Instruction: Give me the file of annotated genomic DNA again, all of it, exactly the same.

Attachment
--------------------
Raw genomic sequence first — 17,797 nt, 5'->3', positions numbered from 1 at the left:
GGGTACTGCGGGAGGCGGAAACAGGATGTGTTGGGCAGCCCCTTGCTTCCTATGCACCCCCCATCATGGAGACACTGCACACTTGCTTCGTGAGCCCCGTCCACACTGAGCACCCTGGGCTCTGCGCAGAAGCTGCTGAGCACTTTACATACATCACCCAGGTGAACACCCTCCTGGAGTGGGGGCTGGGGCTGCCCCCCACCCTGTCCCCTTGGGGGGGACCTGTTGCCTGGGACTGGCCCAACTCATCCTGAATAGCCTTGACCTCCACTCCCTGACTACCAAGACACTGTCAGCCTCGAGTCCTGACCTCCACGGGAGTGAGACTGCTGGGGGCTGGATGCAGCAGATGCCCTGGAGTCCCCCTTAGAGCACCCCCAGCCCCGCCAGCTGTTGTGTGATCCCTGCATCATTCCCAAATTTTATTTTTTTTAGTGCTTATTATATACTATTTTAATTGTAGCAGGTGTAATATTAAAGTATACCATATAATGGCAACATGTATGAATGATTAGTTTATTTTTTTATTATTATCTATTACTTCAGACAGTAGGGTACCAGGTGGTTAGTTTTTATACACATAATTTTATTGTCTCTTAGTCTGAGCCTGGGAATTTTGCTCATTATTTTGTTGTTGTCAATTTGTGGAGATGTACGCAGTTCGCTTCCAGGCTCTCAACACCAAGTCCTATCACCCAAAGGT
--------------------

Raw genomic sequence first — 17,797 nt, 5'->3', positions numbered from 1 at the left:
GGGTACTGCGGGAGGCGGAAACAGGATGTGTTGGGCAGCCCCTTGCTTCCTATGCACCCCCCATCATGGAGACACTGCACACTTGCTTCGTGAGCCCCGTCCACACTGAGCACCCTGGGCTCTGCGCAGAAGCTGCTGAGCACTTTACATACATCACCCAGGTGAACACCCTCCTGGAGTGGGGGCTGGGGCTGCCCCCCACCCTGTCCCCTTGGGGGGGACCTGTTGCCTGGGACTGGCCCAACTCATCCTGAATAGCCTTGACCTCCACTCCCTGACTACCAAGACACTGTCAGCCTCGAGTCCTGACCTCCACGGGAGTGAGACTGCTGGGGGCTGGATGCAGCAGATGCCCTGGAGTCCCCCTTAGAGCACCCCCAGCCCCGCCAGCTGTTGTGTGATCCCTGCATCATTCCCAAATTTTATTTTTTTTAGTGCTTATTATATACTATTTTAATTGTAGCAGGTGTAATATTAAAGTATACCATATAATGGCAACATGTATGAATGATTAGTTTATTTTTTTATTATTATCTATTACTTCAGACAGTAGGGTACCAGGTGGTTAGTTTTTATACACATAATTTTATTGTCTCTTAGTCTGAGCCTGGGAATTTTGCTCATTATTTTGTTGTTGTCAATTTGTGGAGATGTACGCAGTTCGCTTCCAGGCTCTCAACACCAAGTCCTATCACCCAAAGGT